As affected families move within countries to receive help from family and friends, assessments are difficult as they are constantly updated. Strong and constant coordination within the Movement is ensured to ensure links between all response activities (including bilateral and nationally funded activities) and to help leverage the capacities of all Federation members in countries, avoiding duplication of actions. This was manifested in the deployment of rapid response personnel from the Member National Society and IFRC pool of experts on an unprecedented scale, reaching 100 personnel deployed in less than a month (see infographic under Services secretariat below). Country-level operational teams have been set up in Ukraine and in all affected countries around Ukraine to support the efforts of National Societies to help people find shelter, basic relief items and health services, psychosocial support and cash preparation programs. Network coordination efforts began from day one to consolidate and share timely information, help National Societies develop response strategies and build technical capacity. IFRC teams have achieved rapid scale-up of cash and voucher programming frameworks in multiple countries simultaneously.
The IFRC has deployed movement coordination support and is coordinating with the International Committee of the Red Cross (ICRC) and Partner National Societies of the Red Cross and Red Crescent Movement in this multi-country crisis. A Federation Movement-wide approach is being implemented and data collection systems are being put in place to reflect joint efforts.
The current situation in Ukraine is governed by the four Geneva Conventions of 1949, its First Additional Protocol of 1977 and customary international humanitarian law. The International Committee of the Red Cross (ICRC) is entrusted with a wide range of humanitarian functions and responsibilities under the four Geneva Conventions and Additional Protocol I with the aim of protecting and assisting people affected by conflict. , including bilateral and confidential dialogue with the Parties. armed conflict and other competent authorities. To clarify roles and responsibilities among the components of the International Red Cross and Red Crescent Movement (the Movement2), coordination mechanisms at national, regional and global levels have been activated to ensure a collective impact of the Movement.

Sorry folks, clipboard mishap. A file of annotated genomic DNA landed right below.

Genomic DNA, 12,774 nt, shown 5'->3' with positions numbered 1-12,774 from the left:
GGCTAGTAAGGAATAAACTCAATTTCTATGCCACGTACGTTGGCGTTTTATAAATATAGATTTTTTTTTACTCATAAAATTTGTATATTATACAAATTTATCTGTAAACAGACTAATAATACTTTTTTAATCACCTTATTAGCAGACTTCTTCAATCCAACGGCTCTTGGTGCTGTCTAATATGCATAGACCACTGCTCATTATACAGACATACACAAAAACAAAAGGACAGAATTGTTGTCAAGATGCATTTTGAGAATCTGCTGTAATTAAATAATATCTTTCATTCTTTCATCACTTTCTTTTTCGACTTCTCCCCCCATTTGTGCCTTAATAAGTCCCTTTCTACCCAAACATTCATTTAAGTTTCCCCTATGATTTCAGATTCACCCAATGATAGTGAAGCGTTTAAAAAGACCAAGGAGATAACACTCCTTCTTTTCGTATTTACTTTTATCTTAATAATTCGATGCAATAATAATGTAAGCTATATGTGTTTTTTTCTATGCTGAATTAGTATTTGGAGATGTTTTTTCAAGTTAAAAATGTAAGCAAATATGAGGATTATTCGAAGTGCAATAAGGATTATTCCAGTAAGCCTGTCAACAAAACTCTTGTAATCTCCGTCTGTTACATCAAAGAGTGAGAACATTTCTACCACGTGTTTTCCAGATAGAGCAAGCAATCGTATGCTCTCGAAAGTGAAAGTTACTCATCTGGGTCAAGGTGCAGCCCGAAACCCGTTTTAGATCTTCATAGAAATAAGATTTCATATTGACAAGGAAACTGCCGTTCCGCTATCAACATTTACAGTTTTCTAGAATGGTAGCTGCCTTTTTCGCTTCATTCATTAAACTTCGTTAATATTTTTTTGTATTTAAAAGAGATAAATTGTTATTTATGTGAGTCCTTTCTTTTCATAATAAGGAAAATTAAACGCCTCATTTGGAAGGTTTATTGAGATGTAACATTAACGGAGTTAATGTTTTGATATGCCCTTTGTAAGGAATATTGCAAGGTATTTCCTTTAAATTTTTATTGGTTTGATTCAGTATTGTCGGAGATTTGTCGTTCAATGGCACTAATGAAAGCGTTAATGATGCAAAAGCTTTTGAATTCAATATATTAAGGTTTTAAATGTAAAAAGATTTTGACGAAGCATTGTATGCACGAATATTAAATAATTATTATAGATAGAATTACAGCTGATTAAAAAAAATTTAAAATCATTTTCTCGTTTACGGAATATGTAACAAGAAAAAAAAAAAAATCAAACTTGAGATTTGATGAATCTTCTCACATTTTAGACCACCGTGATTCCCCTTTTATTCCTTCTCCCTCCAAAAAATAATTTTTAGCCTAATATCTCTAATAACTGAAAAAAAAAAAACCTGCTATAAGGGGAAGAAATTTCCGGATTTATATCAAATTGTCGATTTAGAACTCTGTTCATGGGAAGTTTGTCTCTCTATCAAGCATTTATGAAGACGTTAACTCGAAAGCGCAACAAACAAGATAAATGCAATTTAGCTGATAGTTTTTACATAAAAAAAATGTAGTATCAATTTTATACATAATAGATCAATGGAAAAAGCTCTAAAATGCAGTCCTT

In addition to Movement coordination between the IFRC, ICRC and National Societies, we also recognize the importance of framing our response within the broader humanitarian context. The IFRC is engaged in external coordination mechanisms, including the Inter-Agency Standing Committee (IASC), Humanitarian Country Teams, the NGO Forum and its Ukraine Crisis Task Force. The IFRC also has teams in Brussels involved in discussions at EU level and, for the first time, staff integrated into the EU Civil Protection Emergency Response Coordination Center (ERCC) to information exchange and coordination, and in New York which collaborates with the UN Security Council and the UN General Assembly Actors and Mechanisms.